Sunday, February 03, 2008



Matthew 25:29 reads in part, "For everyone who has will be given more, and he will have an abundance..." This is the same principle upon which modern consumer banking operates. The rich have something to offer for collateral, or better still have a reputation for handling money well, so banks are willing to loan to them. The poor have nothing to offer to secure a loan. They're "obviously" bad with money; why else would they be poor?

With this in mind Muhammad Yunus founded Grameen Bank to make very small loans to the poor. The initial round of loans averaged around $0.50 apiece. His position was that the least qualified should be given priority for loans. A woman who claimed she didn't know how to handle money because she'd never even touched it was their prime loan candidate, according to Yunus. The bank has grown to 2,100 branches, nearly 25,000 employees, and 7.4 million borrowers. For his trouble Yunus and the bank were awarded the Nobel Prize in 2006.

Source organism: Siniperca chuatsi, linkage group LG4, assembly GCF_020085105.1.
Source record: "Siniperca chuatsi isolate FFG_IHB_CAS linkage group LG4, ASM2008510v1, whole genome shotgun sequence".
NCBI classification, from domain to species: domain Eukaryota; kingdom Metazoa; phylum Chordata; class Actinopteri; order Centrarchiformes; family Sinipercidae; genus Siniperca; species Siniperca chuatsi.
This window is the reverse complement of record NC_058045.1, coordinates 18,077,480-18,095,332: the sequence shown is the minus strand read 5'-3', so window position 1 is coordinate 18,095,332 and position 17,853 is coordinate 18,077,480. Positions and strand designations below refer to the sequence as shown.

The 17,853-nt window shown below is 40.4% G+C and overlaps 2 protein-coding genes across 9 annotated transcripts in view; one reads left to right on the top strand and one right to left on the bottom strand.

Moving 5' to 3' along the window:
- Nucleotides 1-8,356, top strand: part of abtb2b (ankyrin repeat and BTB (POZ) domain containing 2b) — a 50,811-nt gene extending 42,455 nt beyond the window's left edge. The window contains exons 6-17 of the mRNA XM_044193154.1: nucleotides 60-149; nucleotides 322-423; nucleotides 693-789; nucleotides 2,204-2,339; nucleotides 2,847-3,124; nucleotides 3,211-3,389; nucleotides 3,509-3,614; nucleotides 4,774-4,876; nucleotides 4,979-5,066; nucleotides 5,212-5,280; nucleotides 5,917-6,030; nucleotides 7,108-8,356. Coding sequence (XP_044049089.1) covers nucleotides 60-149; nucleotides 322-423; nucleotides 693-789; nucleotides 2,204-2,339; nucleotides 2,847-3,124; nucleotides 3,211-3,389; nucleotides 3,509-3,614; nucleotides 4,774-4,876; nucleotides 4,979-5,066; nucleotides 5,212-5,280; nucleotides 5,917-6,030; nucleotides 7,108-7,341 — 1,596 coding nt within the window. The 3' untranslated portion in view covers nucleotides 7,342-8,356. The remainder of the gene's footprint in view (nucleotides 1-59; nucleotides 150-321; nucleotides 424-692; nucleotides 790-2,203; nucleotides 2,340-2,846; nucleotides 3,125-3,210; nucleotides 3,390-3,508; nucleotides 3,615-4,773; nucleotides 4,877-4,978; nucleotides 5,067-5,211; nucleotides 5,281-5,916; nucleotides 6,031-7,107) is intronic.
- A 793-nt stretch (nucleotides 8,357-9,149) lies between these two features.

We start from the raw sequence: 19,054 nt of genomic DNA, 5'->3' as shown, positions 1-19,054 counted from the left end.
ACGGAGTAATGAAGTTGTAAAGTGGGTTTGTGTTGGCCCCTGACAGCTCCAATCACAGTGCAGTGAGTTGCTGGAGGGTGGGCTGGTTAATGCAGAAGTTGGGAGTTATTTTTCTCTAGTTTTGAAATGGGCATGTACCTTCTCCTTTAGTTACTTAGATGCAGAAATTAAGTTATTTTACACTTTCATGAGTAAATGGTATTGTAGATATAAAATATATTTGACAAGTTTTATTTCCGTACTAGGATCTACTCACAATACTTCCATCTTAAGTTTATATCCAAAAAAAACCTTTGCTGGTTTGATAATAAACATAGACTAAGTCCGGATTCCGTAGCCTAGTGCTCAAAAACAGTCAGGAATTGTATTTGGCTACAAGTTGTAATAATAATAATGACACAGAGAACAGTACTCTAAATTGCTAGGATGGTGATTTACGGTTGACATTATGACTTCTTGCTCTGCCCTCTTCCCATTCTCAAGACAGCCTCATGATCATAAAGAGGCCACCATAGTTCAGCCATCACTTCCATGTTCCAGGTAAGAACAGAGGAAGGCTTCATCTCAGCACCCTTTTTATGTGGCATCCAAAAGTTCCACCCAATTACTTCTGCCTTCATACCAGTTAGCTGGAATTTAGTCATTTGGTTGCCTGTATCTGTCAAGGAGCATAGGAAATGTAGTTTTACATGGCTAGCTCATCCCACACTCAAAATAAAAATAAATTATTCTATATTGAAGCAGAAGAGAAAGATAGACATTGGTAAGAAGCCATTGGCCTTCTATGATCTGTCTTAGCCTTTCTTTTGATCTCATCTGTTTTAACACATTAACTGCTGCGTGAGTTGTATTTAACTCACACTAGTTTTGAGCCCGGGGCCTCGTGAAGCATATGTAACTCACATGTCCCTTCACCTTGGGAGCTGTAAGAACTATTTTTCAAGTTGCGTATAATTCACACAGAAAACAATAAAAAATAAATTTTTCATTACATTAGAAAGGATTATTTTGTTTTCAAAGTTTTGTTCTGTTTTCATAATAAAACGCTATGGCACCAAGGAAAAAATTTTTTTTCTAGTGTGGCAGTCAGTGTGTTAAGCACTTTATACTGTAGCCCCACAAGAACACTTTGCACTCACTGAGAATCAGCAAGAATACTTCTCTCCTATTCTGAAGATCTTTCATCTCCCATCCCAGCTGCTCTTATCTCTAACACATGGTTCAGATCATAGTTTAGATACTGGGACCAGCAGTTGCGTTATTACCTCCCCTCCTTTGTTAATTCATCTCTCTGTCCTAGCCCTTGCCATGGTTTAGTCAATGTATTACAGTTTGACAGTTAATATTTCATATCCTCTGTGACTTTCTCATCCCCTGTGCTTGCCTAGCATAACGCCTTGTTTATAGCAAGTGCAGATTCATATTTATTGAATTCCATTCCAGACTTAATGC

My favorite anecdote from listening to the podcast of Yunus' address to the Commonwealth Club involved his work with Dannon. The giant yogurt company wanted to work with him to produce an inexpensive, nutritional-supplement yogurt. He said they needed to find a way to package the yogurt that was biodegradable, instead of using plastic. Dannon searched far and wide and returned with plans to use a corn starch substance for the container. Yunus asked if the container could be eaten. They said no. He said it was no good to sell the poor something they couldn't eat. "When I buy ice cream, I can eat the package it comes in," he said.

I hadn't thought of a cone quite that way before.

Now that's a capital idea!
Post a Comment

<< Home

This page is powered by Blogger. Isn't yours?